If August Folly had been set in London the counterpoint of the old ways dying set against the formation of the next generation might have become lost in the midst of its own playing out. It is says much for why Thirkell was considered a popular and accessible (but fundamentally lightweight) author by her contemporaries that it is possible to read and enjoy her books without even noticing the underlying themes and tensions yet if one considers them carefully if the thematic material was removed there would be little left to read.
This is a story a people who are at best only minor actors upon the stage of their county and their country. They react rather than act and thus are at the mercy of the fates as to the direction of their own lives. Because they are born to a class that is accepted as “the leaders” they see themselves as having some degree of control over their lives and yet, as one looks back over the occurrences of the book, one realizes that Thirkell has presented to the audience characters with as little final control over their lives as had the characters in the Greek play they were staging.
 For those unfamiliar with the work of Thirkell – one of the major conceits of the greater number of her novels is that they take place in the same corner of England as Trollope explored in many of his novels. Not only do Thirkell’s readers encounter place names familiar from many of Trollope’s books the reader is also explicitly informed that Thirkell’s characters inhabit Trollope’s created England by having the narrator or characters identify other characters as descendants of individuals in Trollope’s books.(less)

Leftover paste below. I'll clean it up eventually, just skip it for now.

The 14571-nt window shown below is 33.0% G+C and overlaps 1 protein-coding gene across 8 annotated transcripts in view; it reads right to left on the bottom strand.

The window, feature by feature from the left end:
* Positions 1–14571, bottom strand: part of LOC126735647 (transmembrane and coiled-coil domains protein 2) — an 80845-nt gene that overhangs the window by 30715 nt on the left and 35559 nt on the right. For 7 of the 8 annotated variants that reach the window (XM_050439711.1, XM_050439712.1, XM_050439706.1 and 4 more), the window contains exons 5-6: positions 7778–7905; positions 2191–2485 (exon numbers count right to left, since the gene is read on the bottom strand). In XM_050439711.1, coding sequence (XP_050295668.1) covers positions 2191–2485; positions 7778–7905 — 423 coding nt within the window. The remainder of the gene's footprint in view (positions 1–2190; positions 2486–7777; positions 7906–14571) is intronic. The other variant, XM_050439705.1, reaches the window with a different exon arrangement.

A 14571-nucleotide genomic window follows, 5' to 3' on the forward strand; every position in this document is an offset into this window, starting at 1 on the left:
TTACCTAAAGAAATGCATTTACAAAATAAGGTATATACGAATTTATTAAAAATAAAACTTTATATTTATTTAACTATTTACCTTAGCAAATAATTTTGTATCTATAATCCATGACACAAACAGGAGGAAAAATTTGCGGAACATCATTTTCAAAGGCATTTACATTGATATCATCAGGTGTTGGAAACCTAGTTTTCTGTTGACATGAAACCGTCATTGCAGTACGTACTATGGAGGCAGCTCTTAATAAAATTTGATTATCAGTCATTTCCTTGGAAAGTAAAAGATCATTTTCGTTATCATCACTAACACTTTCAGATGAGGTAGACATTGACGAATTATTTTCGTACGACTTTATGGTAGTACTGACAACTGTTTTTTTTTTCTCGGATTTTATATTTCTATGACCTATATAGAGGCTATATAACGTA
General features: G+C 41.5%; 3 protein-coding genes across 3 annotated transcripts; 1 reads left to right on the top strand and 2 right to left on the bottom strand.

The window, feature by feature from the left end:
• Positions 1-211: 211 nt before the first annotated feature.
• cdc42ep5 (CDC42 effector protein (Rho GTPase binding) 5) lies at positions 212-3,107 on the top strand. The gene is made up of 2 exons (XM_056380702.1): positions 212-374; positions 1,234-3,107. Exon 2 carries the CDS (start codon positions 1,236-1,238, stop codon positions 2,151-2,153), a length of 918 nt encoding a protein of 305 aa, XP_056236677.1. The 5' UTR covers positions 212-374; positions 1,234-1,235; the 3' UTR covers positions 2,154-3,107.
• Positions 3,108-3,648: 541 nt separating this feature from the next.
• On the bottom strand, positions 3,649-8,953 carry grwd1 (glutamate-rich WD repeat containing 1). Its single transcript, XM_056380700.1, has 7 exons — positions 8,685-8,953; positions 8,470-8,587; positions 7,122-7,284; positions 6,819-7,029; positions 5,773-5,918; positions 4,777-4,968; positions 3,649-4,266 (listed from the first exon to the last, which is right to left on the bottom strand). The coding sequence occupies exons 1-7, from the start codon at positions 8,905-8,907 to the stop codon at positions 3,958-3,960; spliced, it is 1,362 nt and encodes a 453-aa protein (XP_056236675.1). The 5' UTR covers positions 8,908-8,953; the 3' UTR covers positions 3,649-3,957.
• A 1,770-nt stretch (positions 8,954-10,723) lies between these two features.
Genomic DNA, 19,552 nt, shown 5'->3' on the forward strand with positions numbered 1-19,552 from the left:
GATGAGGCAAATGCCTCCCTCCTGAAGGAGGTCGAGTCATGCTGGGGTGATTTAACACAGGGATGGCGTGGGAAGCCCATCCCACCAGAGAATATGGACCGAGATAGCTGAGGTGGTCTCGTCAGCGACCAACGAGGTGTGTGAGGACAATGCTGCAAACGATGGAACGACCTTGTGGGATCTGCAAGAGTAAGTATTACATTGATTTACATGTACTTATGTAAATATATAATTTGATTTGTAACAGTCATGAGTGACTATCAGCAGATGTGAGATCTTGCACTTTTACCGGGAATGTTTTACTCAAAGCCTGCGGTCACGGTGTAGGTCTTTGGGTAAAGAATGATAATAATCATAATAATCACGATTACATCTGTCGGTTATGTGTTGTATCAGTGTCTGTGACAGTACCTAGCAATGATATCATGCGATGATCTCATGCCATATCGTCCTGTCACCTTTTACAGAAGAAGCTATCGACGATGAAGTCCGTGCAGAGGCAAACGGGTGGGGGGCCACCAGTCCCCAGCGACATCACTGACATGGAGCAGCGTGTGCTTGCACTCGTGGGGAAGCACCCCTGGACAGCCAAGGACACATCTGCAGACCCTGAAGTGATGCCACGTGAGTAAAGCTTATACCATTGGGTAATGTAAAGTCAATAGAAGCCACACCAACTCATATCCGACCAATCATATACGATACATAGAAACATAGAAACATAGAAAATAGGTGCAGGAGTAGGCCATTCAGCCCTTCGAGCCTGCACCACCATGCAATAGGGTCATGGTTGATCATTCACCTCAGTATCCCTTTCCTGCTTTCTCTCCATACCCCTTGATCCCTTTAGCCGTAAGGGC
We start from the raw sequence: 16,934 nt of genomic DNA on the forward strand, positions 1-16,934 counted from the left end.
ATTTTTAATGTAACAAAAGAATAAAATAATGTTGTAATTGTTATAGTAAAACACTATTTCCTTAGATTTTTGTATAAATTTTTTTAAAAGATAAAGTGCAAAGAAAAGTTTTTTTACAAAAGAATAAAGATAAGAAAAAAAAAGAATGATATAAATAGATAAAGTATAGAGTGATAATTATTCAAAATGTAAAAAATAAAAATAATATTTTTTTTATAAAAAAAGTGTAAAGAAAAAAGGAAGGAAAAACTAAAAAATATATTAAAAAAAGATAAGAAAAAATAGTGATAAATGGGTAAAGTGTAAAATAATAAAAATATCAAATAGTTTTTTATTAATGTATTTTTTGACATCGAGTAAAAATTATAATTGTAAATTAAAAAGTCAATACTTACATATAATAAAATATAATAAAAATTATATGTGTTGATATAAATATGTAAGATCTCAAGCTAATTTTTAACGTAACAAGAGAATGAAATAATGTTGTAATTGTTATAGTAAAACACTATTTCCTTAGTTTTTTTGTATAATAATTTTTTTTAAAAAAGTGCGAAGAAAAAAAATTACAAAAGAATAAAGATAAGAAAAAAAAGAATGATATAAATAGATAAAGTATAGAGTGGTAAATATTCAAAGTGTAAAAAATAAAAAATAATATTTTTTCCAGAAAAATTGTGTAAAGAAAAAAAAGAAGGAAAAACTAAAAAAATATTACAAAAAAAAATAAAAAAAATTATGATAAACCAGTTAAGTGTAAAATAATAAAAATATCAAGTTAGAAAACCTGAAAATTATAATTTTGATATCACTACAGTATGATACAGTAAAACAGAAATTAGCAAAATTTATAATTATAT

The opening paragraphs of Ankle Deep suggest that it is a typical example of a particular genre. The author lets the reader continue under that misapp...moreThe opening paragraphs of Ankle Deep suggest that it is a typical example of a particular genre. The author lets the reader continue under that misapprehension for a short while then inexorably bends the story in one place and straightens it in another and discloses a few cards hidden up the narrator’s sleeve. By the last page the reader has been taken to both expected and unexpected places and has been finally set down not far from the point where they were originally swept up – in the process having experienced a ride on that strangest of beasts, the existential comedy of manners.